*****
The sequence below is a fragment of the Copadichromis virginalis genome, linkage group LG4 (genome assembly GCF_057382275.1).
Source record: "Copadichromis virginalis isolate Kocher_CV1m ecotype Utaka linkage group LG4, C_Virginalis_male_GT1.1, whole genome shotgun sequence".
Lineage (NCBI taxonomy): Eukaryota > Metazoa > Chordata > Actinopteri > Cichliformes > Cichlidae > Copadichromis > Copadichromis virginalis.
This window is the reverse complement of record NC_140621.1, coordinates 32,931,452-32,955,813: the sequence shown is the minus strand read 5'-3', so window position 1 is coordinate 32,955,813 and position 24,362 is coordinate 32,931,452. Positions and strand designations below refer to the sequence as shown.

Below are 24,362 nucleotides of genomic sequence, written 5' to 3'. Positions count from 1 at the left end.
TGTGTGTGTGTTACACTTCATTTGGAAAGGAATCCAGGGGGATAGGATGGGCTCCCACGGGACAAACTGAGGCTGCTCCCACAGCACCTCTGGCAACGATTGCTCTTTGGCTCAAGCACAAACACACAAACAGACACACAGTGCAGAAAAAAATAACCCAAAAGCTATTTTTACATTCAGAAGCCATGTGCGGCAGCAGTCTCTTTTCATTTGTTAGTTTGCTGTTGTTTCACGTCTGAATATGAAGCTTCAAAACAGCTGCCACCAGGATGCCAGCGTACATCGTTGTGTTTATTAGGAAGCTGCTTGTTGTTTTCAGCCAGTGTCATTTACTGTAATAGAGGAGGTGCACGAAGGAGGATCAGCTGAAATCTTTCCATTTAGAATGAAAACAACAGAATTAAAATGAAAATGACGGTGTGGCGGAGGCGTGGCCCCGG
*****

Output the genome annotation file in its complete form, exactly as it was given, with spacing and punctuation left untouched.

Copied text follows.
The sequence below is a fragment of the Copadichromis virginalis genome, linkage group LG4 (genome assembly GCF_057382275.1).
Source record: "Copadichromis virginalis isolate Kocher_CV1m ecotype Utaka linkage group LG4, C_Virginalis_male_GT1.1, whole genome shotgun sequence".
Lineage (NCBI taxonomy): Eukaryota > Metazoa > Chordata > Actinopteri > Cichliformes > Cichlidae > Copadichromis > Copadichromis virginalis.
This window is the reverse complement of record NC_140621.1, coordinates 32,931,452-32,955,813: the sequence shown is the minus strand read 5'-3', so window position 1 is coordinate 32,955,813 and position 24,362 is coordinate 32,931,452. Positions and strand designations below refer to the sequence as shown.

Below are 24,362 nucleotides of genomic sequence, written 5' to 3'. Positions count from 1 at the left end.
TGTGTGTGTGTTACACTTCATTTGGAAAGGAATCCAGGGGGATAGGATGGGCTCCCACGGGACAAACTGAGGCTGCTCCCACAGCACCTCTGGCAACGATTGCTCTTTGGCTCAAGCACAAACACACAAACAGACACACAGTGCAGAAAAAAATAACCCAAAAGCTATTTTTACATTCAGAAGCCATGTGCGGCAGCAGTCTCTTTTCATTTGTTAGTTTGCTGTTGTTTCACGTCTGAATATGAAGCTTCAAAACAGCTGCCACCAGGATGCCAGCGTACATCGTTGTGTTTATTAGGAAGCTGCTTGTTGTTTTCAGCCAGTGTCATTTACTGTAATAGAGGAGGTGCACGAAGGAGGATCAGCTGAAATCTTTCCATTTAGAATGAAAACAACAGAATTAAAATGAAAATGACGGTGTGGCGGAGGCGTGGCCCCGG